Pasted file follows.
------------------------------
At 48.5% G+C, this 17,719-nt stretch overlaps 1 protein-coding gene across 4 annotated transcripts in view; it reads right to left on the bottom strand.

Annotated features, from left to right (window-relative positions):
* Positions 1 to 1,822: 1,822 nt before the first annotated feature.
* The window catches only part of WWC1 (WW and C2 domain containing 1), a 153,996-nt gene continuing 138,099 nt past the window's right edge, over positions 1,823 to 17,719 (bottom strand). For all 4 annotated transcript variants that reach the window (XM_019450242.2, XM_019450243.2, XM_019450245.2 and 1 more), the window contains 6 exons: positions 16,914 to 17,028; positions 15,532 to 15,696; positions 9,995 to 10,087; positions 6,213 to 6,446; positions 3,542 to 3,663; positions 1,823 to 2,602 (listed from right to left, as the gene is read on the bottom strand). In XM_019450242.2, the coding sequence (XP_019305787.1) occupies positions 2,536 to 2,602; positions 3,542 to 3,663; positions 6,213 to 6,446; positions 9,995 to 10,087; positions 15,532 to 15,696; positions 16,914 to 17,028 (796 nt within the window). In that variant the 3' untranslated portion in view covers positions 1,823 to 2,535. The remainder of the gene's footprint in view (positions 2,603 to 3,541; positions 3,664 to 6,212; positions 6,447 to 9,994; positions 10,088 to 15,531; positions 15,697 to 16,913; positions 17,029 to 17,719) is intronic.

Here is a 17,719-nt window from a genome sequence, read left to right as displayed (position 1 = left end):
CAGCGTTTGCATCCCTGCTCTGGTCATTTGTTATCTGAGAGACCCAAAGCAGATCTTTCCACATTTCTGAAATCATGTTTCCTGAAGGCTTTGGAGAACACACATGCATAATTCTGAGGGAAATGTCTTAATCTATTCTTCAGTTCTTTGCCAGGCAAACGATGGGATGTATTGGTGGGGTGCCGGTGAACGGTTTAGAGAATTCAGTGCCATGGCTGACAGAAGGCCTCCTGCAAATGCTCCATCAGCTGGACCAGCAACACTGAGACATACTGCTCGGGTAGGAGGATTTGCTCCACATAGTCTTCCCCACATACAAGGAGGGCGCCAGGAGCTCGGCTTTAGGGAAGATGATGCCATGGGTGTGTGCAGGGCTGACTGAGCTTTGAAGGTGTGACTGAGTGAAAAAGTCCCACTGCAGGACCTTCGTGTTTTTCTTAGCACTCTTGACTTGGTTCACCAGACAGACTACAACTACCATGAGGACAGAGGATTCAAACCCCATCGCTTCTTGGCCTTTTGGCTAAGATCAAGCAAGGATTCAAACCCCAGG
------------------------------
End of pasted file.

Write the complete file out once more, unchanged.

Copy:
At 48.5% G+C, this 17,719-nt stretch overlaps 1 protein-coding gene across 4 annotated transcripts in view; it reads right to left on the bottom strand.

Annotated features, from left to right (window-relative positions):
* Positions 1 to 1,822: 1,822 nt before the first annotated feature.
* The window catches only part of WWC1 (WW and C2 domain containing 1), a 153,996-nt gene continuing 138,099 nt past the window's right edge, over positions 1,823 to 17,719 (bottom strand). For all 4 annotated transcript variants that reach the window (XM_019450242.2, XM_019450243.2, XM_019450245.2 and 1 more), the window contains 6 exons: positions 16,914 to 17,028; positions 15,532 to 15,696; positions 9,995 to 10,087; positions 6,213 to 6,446; positions 3,542 to 3,663; positions 1,823 to 2,602 (listed from right to left, as the gene is read on the bottom strand). In XM_019450242.2, the coding sequence (XP_019305787.1) occupies positions 2,536 to 2,602; positions 3,542 to 3,663; positions 6,213 to 6,446; positions 9,995 to 10,087; positions 15,532 to 15,696; positions 16,914 to 17,028 (796 nt within the window). In that variant the 3' untranslated portion in view covers positions 1,823 to 2,535. The remainder of the gene's footprint in view (positions 2,603 to 3,541; positions 3,664 to 6,212; positions 6,447 to 9,994; positions 10,088 to 15,531; positions 15,697 to 16,913; positions 17,029 to 17,719) is intronic.

Here is a 17,719-nt window from a genome sequence, read left to right as displayed (position 1 = left end):
CAGCGTTTGCATCCCTGCTCTGGTCATTTGTTATCTGAGAGACCCAAAGCAGATCTTTCCACATTTCTGAAATCATGTTTCCTGAAGGCTTTGGAGAACACACATGCATAATTCTGAGGGAAATGTCTTAATCTATTCTTCAGTTCTTTGCCAGGCAAACGATGGGATGTATTGGTGGGGTGCCGGTGAACGGTTTAGAGAATTCAGTGCCATGGCTGACAGAAGGCCTCCTGCAAATGCTCCATCAGCTGGACCAGCAACACTGAGACATACTGCTCGGGTAGGAGGATTTGCTCCACATAGTCTTCCCCACATACAAGGAGGGCGCCAGGAGCTCGGCTTTAGGGAAGATGATGCCATGGGTGTGTGCAGGGCTGACTGAGCTTTGAAGGTGTGACTGAGTGAAAAAGTCCCACTGCAGGACCTTCGTGTTTTTCTTAGCACTCTTGACTTGGTTCACCAGACAGACTACAACTACCATGAGGACAGAGGATTCAAACCCCATCGCTTCTTGGCCTTTTGGCTAAGATCAAGCAAGGATTCAAACCCCAGG